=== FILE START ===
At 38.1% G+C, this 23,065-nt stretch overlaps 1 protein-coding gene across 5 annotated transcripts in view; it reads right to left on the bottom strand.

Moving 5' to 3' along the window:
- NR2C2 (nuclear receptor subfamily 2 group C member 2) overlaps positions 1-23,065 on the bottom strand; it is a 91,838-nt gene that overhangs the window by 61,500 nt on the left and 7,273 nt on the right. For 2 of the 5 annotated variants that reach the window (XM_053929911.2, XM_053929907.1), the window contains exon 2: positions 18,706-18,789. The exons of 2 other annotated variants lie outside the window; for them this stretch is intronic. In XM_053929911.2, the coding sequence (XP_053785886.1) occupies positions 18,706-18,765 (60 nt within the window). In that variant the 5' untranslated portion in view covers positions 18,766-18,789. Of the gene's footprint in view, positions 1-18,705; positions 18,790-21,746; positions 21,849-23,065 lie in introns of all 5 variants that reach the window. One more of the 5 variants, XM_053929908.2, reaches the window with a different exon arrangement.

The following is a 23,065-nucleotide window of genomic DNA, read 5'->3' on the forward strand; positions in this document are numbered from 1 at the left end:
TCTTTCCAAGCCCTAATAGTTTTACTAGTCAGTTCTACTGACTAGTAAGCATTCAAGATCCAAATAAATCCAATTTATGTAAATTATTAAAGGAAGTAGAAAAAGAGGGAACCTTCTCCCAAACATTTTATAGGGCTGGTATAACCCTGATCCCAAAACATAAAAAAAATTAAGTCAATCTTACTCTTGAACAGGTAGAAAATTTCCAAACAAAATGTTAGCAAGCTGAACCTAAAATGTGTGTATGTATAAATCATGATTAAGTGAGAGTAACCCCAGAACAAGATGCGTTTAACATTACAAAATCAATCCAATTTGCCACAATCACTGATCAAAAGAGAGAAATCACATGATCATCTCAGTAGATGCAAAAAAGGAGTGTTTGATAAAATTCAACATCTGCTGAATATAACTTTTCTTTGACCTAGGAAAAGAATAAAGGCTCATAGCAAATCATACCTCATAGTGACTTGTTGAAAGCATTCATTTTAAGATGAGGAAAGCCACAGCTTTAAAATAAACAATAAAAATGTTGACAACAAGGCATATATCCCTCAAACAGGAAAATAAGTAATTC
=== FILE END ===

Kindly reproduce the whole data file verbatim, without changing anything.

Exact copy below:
At 38.1% G+C, this 23,065-nt stretch overlaps 1 protein-coding gene across 5 annotated transcripts in view; it reads right to left on the bottom strand.

Moving 5' to 3' along the window:
- NR2C2 (nuclear receptor subfamily 2 group C member 2) overlaps positions 1-23,065 on the bottom strand; it is a 91,838-nt gene that overhangs the window by 61,500 nt on the left and 7,273 nt on the right. For 2 of the 5 annotated variants that reach the window (XM_053929911.2, XM_053929907.1), the window contains exon 2: positions 18,706-18,789. The exons of 2 other annotated variants lie outside the window; for them this stretch is intronic. In XM_053929911.2, the coding sequence (XP_053785886.1) occupies positions 18,706-18,765 (60 nt within the window). In that variant the 5' untranslated portion in view covers positions 18,766-18,789. Of the gene's footprint in view, positions 1-18,705; positions 18,790-21,746; positions 21,849-23,065 lie in introns of all 5 variants that reach the window. One more of the 5 variants, XM_053929908.2, reaches the window with a different exon arrangement.

The following is a 23,065-nucleotide window of genomic DNA, read 5'->3' on the forward strand; positions in this document are numbered from 1 at the left end:
TCTTTCCAAGCCCTAATAGTTTTACTAGTCAGTTCTACTGACTAGTAAGCATTCAAGATCCAAATAAATCCAATTTATGTAAATTATTAAAGGAAGTAGAAAAAGAGGGAACCTTCTCCCAAACATTTTATAGGGCTGGTATAACCCTGATCCCAAAACATAAAAAAAATTAAGTCAATCTTACTCTTGAACAGGTAGAAAATTTCCAAACAAAATGTTAGCAAGCTGAACCTAAAATGTGTGTATGTATAAATCATGATTAAGTGAGAGTAACCCCAGAACAAGATGCGTTTAACATTACAAAATCAATCCAATTTGCCACAATCACTGATCAAAAGAGAGAAATCACATGATCATCTCAGTAGATGCAAAAAAGGAGTGTTTGATAAAATTCAACATCTGCTGAATATAACTTTTCTTTGACCTAGGAAAAGAATAAAGGCTCATAGCAAATCATACCTCATAGTGACTTGTTGAAAGCATTCATTTTAAGATGAGGAAAGCCACAGCTTTAAAATAAACAATAAAAATGTTGACAACAAGGCATATATCCCTCAAACAGGAAAATAAGTAATTC